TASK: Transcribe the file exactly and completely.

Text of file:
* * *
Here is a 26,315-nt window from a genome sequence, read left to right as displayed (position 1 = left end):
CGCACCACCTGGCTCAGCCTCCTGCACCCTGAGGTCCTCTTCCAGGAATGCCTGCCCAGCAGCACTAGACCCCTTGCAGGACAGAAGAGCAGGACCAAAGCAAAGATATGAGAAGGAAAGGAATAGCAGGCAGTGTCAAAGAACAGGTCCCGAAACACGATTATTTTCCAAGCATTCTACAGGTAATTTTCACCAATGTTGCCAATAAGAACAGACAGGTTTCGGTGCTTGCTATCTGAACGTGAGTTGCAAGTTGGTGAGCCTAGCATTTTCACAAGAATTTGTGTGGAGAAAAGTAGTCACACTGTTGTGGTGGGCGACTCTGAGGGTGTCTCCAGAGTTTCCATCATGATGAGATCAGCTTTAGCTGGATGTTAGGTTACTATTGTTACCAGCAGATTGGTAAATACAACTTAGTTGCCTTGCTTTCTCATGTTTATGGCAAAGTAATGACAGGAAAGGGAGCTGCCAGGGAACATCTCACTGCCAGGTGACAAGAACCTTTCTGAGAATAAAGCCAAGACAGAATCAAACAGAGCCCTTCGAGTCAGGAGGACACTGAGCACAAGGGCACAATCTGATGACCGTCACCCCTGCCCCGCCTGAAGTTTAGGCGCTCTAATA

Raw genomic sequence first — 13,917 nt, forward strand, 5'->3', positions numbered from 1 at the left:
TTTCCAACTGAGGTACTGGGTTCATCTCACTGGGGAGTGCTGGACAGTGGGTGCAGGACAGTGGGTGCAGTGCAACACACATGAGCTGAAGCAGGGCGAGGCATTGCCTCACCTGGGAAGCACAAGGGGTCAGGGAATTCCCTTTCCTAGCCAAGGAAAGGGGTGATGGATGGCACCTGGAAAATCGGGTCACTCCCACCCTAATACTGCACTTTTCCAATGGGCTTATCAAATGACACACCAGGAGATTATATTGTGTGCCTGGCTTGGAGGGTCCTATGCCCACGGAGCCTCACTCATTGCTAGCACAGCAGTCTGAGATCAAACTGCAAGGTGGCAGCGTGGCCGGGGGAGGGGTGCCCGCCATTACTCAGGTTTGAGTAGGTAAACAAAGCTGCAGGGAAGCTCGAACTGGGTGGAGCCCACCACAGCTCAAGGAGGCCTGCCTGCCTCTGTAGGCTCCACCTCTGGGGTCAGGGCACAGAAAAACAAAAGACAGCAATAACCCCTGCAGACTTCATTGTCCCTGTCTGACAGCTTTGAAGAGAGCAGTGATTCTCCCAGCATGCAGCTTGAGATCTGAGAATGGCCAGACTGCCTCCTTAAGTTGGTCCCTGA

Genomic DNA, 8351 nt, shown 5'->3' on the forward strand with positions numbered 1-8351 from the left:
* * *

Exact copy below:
Here is a 26,315-nt window from a genome sequence, read left to right as displayed (position 1 = left end):
CGCACCACCTGGCTCAGCCTCCTGCACCCTGAGGTCCTCTTCCAGGAATGCCTGCCCAGCAGCACTAGACCCCTTGCAGGACAGAAGAGCAGGACCAAAGCAAAGATATGAGAAGGAAAGGAATAGCAGGCAGTGTCAAAGAACAGGTCCCGAAACACGATTATTTTCCAAGCATTCTACAGGTAATTTTCACCAATGTTGCCAATAAGAACAGACAGGTTTCGGTGCTTGCTATCTGAACGTGAGTTGCAAGTTGGTGAGCCTAGCATTTTCACAAGAATTTGTGTGGAGAAAAGTAGTCACACTGTTGTGGTGGGCGACTCTGAGGGTGTCTCCAGAGTTTCCATCATGATGAGATCAGCTTTAGCTGGATGTTAGGTTACTATTGTTACCAGCAGATTGGTAAATACAACTTAGTTGCCTTGCTTTCTCATGTTTATGGCAAAGTAATGACAGGAAAGGGAGCTGCCAGGGAACATCTCACTGCCAGGTGACAAGAACCTTTCTGAGAATAAAGCCAAGACAGAATCAAACAGAGCCCTTCGAGTCAGGAGGACACTGAGCACAAGGGCACAATCTGATGACCGTCACCCCTGCCCCGCCTGAAGTTTAGGCGCTCTAATA

Raw genomic sequence first — 13,917 nt, forward strand, 5'->3', positions numbered from 1 at the left:
TTTCCAACTGAGGTACTGGGTTCATCTCACTGGGGAGTGCTGGACAGTGGGTGCAGGACAGTGGGTGCAGTGCAACACACATGAGCTGAAGCAGGGCGAGGCATTGCCTCACCTGGGAAGCACAAGGGGTCAGGGAATTCCCTTTCCTAGCCAAGGAAAGGGGTGATGGATGGCACCTGGAAAATCGGGTCACTCCCACCCTAATACTGCACTTTTCCAATGGGCTTATCAAATGACACACCAGGAGATTATATTGTGTGCCTGGCTTGGAGGGTCCTATGCCCACGGAGCCTCACTCATTGCTAGCACAGCAGTCTGAGATCAAACTGCAAGGTGGCAGCGTGGCCGGGGGAGGGGTGCCCGCCATTACTCAGGTTTGAGTAGGTAAACAAAGCTGCAGGGAAGCTCGAACTGGGTGGAGCCCACCACAGCTCAAGGAGGCCTGCCTGCCTCTGTAGGCTCCACCTCTGGGGTCAGGGCACAGAAAAACAAAAGACAGCAATAACCCCTGCAGACTTCATTGTCCCTGTCTGACAGCTTTGAAGAGAGCAGTGATTCTCCCAGCATGCAGCTTGAGATCTGAGAATGGCCAGACTGCCTCCTTAAGTTGGTCCCTGA

Genomic DNA, 8351 nt, shown 5'->3' on the forward strand with positions numbered 1-8351 from the left: